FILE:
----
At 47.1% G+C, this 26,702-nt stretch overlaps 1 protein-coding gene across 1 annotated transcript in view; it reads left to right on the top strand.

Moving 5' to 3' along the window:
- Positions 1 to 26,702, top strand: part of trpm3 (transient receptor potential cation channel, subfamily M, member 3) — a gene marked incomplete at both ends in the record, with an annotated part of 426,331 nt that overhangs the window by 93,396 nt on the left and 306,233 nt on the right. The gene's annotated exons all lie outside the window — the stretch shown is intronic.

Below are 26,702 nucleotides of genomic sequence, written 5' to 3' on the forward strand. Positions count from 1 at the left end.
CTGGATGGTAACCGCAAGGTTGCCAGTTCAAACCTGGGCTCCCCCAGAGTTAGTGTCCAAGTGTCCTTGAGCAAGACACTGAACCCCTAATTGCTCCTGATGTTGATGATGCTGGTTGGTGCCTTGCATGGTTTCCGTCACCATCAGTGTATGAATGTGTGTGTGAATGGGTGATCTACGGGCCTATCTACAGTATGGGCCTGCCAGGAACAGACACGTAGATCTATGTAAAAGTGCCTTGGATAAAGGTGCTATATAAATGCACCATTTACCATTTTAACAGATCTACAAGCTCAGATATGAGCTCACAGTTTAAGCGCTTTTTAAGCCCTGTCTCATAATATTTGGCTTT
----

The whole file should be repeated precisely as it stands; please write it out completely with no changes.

At 47.1% G+C, this 26,702-nt stretch overlaps 1 protein-coding gene across 1 annotated transcript in view; it reads left to right on the top strand.

Moving 5' to 3' along the window:
- Positions 1 to 26,702, top strand: part of trpm3 (transient receptor potential cation channel, subfamily M, member 3) — a gene marked incomplete at both ends in the record, with an annotated part of 426,331 nt that overhangs the window by 93,396 nt on the left and 306,233 nt on the right. The gene's annotated exons all lie outside the window — the stretch shown is intronic.

Below are 26,702 nucleotides of genomic sequence, written 5' to 3' on the forward strand. Positions count from 1 at the left end.
CTGGATGGTAACCGCAAGGTTGCCAGTTCAAACCTGGGCTCCCCCAGAGTTAGTGTCCAAGTGTCCTTGAGCAAGACACTGAACCCCTAATTGCTCCTGATGTTGATGATGCTGGTTGGTGCCTTGCATGGTTTCCGTCACCATCAGTGTATGAATGTGTGTGTGAATGGGTGATCTACGGGCCTATCTACAGTATGGGCCTGCCAGGAACAGACACGTAGATCTATGTAAAAGTGCCTTGGATAAAGGTGCTATATAAATGCACCATTTACCATTTTAACAGATCTACAAGCTCAGATATGAGCTCACAGTTTAAGCGCTTTTTAAGCCCTGTCTCATAATATTTGGCTTT